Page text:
In the present work, we generated tens of thousands of randomly truncated UDE constructs. Following selection of best soluble hits, we performed thermostability and gel filtration studies to evaluate the folded nature of the constructs. We then analyzed the secondary structural organization of these constructs in a side-by-side comparison with full-length UDE using VUVCD spectroscopy. Quantitative analysis of CD data using the SELCON3 program and neural network enabled us to designate potentially new domain boundaries.

Materials and Methods

Cloning of UDE inserts into pESPRIT002 vector

Three starting constructs were generated by amplifying the ude gene (GenBank accession no. CG18410) with one common forward primer (UDEfor1 5’- gatcc taggg cgcgc cgatg attaa gtgcc atatg ccgtc gagtt ggaga cggc-3’) and three reverse primers (UDErev1 5’-gatcc tagat gcatt ctccc tcttc ttctt ccttt tgggc-3’, UDErev2 5’-gatcc tagat gcatt cagct tttcg atgta ctgct tcagc-3’, UDErev3 5’-gatcc tagat gcatt gagga aatcc tcaag tacct ggact cc-3’); the reverse primers encoded 3 separate C termini (Leu-210, Leu-330, Glu-370). PCR products were cloned into pESPRIT002, a pET9a derivative resulting in direct fusions to a downstream biotin acceptor peptide [17] used for solubility detection, and with upstream AscI and AatII restriction sites for construction of 5’ DNA deletion (N-terminal truncation) libraries. Similarly, another three starting constructs were generated by amplifying the ude gene with one reverse primer (UDErev4 5’- gatcc taggc ggccg ctcac tcctc cctct tcttc ttcct tttg-3’) and three forward primers (UDEfor2 5’-gatcc tagga cgtcg atgat taagt gccat atgcc gtcga gttgg agacg-3’, UDEfor3 5’-gatcc tagga cgtcg tggag acggc tacgc aaaat cagt-3’, UDEfor4: 5’-gatcc tagga cgtcg aatgg cggag gggcg tccag c-3’) encoding fixed N-termini (Met-1, Trp-25, Asn-126). These PCR products were cloned into pESPRIT002 as AatII and NotI fragments in-frame with the hexahistidine tag and TEV sequence, and permitting construction of 3’ DNA deletion (C-terminal truncation) libraries via downstream NotI and NsiI sites.

UDE truncation library synthesis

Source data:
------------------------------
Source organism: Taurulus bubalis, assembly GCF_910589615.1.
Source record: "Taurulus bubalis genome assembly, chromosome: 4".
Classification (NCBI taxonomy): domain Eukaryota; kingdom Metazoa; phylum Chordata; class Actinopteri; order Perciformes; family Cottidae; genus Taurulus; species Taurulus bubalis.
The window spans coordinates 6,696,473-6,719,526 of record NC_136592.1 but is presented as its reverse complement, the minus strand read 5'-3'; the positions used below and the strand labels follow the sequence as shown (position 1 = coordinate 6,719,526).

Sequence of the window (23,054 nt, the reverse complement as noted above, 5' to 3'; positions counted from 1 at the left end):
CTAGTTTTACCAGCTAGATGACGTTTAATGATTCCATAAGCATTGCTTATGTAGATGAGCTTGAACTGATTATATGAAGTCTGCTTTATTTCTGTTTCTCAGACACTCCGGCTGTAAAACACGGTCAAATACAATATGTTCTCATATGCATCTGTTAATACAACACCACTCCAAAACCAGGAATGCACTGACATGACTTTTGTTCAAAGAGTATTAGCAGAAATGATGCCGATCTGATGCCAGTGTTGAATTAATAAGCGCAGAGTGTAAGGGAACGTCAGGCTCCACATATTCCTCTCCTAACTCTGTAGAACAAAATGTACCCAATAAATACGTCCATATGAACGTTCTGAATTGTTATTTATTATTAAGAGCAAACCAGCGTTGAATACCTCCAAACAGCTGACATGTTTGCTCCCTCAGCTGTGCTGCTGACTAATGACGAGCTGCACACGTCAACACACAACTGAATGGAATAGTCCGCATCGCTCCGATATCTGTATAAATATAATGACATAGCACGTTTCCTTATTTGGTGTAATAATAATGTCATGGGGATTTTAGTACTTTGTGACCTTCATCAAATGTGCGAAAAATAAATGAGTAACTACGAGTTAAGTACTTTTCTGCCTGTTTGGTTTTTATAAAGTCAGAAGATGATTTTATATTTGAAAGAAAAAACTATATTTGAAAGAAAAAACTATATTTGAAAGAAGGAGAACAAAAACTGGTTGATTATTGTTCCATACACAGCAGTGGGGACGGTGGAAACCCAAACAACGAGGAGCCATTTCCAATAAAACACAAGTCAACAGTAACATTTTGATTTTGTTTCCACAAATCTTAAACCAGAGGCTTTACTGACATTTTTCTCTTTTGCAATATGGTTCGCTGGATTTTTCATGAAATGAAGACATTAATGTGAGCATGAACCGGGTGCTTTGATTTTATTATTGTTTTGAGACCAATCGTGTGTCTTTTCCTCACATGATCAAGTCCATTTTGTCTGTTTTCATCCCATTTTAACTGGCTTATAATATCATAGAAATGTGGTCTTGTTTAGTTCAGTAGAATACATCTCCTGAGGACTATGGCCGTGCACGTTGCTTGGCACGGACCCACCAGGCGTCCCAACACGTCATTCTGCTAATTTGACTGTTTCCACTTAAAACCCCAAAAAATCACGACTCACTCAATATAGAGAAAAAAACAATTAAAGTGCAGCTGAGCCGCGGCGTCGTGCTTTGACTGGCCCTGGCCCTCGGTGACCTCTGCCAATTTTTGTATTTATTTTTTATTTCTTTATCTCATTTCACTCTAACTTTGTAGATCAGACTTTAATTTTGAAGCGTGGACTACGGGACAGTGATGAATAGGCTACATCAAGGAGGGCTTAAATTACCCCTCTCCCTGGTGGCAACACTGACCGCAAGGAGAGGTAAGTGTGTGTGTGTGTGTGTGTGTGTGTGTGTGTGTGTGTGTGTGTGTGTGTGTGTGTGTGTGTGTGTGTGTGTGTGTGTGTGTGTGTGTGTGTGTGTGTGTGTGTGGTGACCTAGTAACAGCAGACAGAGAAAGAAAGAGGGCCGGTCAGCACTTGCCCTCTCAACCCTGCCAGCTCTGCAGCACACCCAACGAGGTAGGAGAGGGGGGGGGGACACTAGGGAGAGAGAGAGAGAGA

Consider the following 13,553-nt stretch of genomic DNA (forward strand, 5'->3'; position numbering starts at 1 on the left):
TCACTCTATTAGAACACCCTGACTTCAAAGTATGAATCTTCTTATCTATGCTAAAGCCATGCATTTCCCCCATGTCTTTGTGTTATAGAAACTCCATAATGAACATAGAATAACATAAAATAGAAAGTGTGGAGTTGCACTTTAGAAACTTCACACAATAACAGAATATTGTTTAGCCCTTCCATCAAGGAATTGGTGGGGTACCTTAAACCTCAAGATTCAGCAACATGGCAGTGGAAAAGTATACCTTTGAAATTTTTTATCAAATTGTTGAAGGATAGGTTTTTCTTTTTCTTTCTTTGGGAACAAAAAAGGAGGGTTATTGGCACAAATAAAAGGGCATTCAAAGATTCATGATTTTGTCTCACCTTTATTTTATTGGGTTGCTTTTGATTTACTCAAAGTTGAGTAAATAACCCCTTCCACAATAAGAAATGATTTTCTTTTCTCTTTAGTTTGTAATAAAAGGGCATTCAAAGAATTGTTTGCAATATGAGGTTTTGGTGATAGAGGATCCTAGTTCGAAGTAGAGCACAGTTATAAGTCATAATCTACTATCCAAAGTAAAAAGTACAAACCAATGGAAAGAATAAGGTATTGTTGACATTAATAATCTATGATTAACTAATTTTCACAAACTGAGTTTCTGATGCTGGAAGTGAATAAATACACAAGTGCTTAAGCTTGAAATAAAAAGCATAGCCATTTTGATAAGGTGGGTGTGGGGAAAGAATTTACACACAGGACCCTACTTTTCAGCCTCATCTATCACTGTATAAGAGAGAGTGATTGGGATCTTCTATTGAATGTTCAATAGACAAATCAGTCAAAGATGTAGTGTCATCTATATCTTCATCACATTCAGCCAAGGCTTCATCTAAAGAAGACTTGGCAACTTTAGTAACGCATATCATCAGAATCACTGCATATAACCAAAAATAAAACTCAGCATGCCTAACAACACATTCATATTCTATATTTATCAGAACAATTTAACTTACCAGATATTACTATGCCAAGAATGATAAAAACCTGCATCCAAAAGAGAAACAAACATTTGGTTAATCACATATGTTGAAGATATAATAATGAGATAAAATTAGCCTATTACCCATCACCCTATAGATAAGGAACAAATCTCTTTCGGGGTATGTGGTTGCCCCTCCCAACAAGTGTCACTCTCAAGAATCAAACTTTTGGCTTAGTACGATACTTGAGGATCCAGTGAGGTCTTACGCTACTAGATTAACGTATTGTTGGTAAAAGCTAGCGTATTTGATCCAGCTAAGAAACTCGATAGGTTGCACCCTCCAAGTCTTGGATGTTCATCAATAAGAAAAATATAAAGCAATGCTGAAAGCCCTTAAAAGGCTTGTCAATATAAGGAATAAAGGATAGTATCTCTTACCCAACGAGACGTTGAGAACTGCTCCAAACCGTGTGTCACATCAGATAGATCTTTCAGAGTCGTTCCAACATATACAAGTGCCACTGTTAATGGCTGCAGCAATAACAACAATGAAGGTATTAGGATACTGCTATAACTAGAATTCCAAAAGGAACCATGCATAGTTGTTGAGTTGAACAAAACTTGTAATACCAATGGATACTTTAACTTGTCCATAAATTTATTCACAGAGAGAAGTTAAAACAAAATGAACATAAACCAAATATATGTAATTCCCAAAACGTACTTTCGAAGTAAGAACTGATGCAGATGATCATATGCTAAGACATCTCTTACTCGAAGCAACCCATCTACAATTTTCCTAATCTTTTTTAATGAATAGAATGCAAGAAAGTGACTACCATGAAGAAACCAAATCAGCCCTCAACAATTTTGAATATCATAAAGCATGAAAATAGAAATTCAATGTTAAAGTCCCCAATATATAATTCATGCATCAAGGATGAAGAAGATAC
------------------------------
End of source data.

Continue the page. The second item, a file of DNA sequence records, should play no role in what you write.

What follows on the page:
The procedures were described previously [3,18]. Briefly, high quality, unnicked plasmid was prepared from 200 ml overnight culture using a classic protocol for alkaline lysis, phenol chloroform extraction and isopropanol precipitation. Residual salts and RNA were removed using a Qiagen Minprep Kit to repurify the initial plasmid preparation. For 5' deletion libraries, 10 μg of an equimolar mix of the three pESPRIT002 plasmids were digested with AatII and AscI and, similarly, for 3' deletion, 10 μg of the other three pooled plasmids were digested with NsiI and NotI; these enzyme pairs yield an exonuclease III insensitive 3' overhang and an exonuclease sensitive 5' overhang. Next, 4 μg linearised plasmid DNA (final conc. 33.3 ng/μl) were incubated in NEB buffer 1, 70 mM NaCl and 400 U of Exonuclease III (at 100 U/μl) in a final volume of 120 μl at 22°C. To ensure even fragment distribution, every 60 s, 1/60th reaction volume (2 ul) was transfered to a quenching tube (200 μl of 3 M NaCl) on ice; this was then heated to 70°C for 20 min and purified using a Machery-Nagel Nucleospin Extract II kit according to the kit protocol. In order to remove the long 5′ overhang left following exonuclease III digestion, the vectors were treated with 5 U of Mung Bean Nuclease in 1× Mung Bean buffer at 30°C for 30 min, then purified with the Nucleospin Extract II kit. The ends of the linearised plasmids were polished by incubation with 5U Pfu polymerase in 1× Pfu polymerase native buffer, 2.5 mM dNTPs) at 72°C for 20 min. For size fractionation of DNA inserts, the truncated linearised plasmids were electrophoresed in a 0.5% agarose gel each library excised as 0–50% and 50%-100% ude gene lengths (thereby resulting in small and large sub-libraries for each library). Plasmids were extracted from agarose using QIAexII kit (Qiagen) and recircularised with T4 DNA ligase, then used to transform OMNImax E. coli cells (Life Technologies). Transformation mixes were recovered in SOC medium and titrated on LB agar Petri dishes supplemented with kanamycin 50 μg/ml. Remainder of SOC mix was placed at 4°C.